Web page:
Tucker contacted "Good Morning America" to help get answers.
"GMA" asked Susan Pisano, spokeswoman for the insurance lobbying group America's Health Insurance Plans, about the critics who say some doctors that work for insurance companies are hired guns.
"Ten billion dollars are paid out in claims. Five-hundred-thousand people are receiving disability claims annually," Pisano said. "You know, I know a lot of physicians who are employed by disability carriers. The typical profile is a very smart, very compassionate physician who understands the health care system."
"But you can find out if you don't have MS or leukemia from somebody who has never seen you?" "GMA" anchor Chris Cuomo asked Pisano.
"Well, my understanding of the way this works is that the reviewer is looking at whether the medical record supports these claims," Pisano said.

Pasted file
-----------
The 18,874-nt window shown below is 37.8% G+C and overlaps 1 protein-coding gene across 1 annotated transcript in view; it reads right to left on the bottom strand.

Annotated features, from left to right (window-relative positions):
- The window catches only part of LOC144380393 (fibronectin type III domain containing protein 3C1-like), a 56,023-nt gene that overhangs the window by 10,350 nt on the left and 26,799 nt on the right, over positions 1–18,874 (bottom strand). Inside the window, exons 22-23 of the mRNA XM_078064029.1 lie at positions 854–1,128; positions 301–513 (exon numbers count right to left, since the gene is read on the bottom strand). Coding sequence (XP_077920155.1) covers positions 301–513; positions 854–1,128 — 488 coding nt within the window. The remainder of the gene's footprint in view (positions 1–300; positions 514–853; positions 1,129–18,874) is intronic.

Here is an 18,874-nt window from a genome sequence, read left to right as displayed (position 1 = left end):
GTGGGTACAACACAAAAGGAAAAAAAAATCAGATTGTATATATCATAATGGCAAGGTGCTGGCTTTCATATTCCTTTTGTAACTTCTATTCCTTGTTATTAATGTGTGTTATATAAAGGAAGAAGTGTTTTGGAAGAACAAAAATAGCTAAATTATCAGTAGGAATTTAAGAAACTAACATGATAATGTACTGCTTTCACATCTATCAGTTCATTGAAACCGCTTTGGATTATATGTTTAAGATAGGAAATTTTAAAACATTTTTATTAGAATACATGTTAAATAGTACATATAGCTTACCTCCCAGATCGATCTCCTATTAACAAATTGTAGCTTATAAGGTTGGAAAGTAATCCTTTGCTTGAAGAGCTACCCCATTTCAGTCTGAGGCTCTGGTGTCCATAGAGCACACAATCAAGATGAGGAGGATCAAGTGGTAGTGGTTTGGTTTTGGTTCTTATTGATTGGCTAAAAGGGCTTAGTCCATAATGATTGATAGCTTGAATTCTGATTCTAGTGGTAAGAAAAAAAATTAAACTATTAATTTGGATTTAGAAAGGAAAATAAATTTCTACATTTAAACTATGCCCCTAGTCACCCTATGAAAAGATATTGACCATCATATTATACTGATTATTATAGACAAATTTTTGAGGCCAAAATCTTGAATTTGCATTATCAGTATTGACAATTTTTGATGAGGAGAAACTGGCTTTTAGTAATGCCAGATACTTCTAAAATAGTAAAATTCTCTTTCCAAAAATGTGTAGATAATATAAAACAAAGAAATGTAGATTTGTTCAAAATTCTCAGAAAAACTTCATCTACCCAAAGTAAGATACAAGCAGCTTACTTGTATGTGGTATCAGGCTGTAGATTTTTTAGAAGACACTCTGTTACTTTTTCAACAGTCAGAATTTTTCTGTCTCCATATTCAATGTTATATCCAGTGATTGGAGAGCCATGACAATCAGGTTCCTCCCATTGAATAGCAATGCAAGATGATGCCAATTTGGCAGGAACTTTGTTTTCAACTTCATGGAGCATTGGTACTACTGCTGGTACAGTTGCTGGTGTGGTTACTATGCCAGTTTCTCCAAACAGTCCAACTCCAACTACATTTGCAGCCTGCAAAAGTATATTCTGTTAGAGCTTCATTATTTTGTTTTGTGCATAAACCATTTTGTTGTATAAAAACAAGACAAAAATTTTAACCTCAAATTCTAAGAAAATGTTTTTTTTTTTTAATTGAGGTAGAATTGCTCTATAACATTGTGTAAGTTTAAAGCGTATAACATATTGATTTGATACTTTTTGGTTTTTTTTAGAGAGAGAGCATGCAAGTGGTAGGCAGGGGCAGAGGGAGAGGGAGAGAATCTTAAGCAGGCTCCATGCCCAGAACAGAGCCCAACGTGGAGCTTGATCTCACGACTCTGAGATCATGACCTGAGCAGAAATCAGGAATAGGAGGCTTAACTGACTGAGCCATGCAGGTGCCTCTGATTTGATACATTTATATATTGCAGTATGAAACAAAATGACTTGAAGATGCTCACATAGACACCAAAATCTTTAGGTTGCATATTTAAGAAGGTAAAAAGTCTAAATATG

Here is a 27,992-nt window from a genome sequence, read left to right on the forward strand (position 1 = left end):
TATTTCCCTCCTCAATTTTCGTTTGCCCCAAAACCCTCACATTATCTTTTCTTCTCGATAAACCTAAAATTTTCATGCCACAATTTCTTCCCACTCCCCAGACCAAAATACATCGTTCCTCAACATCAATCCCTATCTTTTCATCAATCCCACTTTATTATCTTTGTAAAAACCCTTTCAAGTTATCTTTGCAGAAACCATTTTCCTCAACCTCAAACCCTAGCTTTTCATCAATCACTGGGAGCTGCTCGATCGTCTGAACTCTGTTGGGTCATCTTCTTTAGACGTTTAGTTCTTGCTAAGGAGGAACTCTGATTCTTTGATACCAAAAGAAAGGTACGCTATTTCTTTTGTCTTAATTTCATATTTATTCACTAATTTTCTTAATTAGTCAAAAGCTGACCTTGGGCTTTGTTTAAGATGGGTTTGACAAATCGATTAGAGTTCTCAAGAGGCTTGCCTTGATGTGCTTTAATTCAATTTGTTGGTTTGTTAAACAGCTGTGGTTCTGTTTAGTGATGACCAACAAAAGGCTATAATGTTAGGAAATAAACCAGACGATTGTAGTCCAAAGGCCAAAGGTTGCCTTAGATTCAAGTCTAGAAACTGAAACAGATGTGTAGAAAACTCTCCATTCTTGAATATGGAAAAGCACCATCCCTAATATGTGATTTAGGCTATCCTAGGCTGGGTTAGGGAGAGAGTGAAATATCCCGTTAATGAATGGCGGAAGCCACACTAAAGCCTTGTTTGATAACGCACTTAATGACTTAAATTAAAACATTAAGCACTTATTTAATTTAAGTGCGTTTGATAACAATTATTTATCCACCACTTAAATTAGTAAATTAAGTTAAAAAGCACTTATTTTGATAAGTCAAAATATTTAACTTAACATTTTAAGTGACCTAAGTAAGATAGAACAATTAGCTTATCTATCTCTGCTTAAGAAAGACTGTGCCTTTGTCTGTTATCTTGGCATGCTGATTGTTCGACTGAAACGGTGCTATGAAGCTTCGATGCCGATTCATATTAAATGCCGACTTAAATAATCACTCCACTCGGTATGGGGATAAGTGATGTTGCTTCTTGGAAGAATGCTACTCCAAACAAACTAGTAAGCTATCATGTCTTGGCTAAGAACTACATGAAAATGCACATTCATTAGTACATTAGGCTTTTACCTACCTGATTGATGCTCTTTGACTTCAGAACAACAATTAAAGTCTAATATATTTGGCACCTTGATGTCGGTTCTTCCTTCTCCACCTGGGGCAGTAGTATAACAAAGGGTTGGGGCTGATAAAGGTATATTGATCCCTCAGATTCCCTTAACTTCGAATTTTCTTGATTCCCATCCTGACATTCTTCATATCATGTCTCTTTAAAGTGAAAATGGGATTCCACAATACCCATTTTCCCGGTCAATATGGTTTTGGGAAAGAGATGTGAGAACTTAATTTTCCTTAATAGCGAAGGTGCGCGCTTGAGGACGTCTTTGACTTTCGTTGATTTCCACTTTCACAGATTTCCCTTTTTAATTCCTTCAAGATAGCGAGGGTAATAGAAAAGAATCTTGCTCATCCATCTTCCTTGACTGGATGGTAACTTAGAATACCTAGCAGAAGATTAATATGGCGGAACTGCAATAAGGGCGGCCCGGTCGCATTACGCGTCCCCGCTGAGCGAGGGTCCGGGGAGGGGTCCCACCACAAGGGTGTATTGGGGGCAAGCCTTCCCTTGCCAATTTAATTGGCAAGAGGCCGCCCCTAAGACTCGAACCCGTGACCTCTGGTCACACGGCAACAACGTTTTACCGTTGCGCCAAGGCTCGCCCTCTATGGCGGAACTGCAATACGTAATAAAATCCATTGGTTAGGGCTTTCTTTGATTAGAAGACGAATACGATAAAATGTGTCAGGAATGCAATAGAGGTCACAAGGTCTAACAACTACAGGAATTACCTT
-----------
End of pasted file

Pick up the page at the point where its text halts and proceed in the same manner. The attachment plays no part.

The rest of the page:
Tucker had waited for Standard to approve his claim for five months, and says he was in a hellish limbo during that time. But just a day after "GMA" called Standard, they said they were now approving Tucker's claim. The company said an independent medical review now confirmed Tucker does have multiple sclerosis after all.
Tucker is less nervous these days. Standard now pays his disability benefits, which are about 40 percent of his old salary and which allow him to support his family.
Standard said it paid Tucker when he became eligible and deny that "GMA" was the reason they paid him. But Tucker and his lawyer are grateful to "GMA" for helping and for shining light on his problem.
"It's just absolutely terrible, and I don't think people ought to have to go through this," Tucker said. "I'm very hopeful that by doing stories like this that you are doing, that you can bring this to light."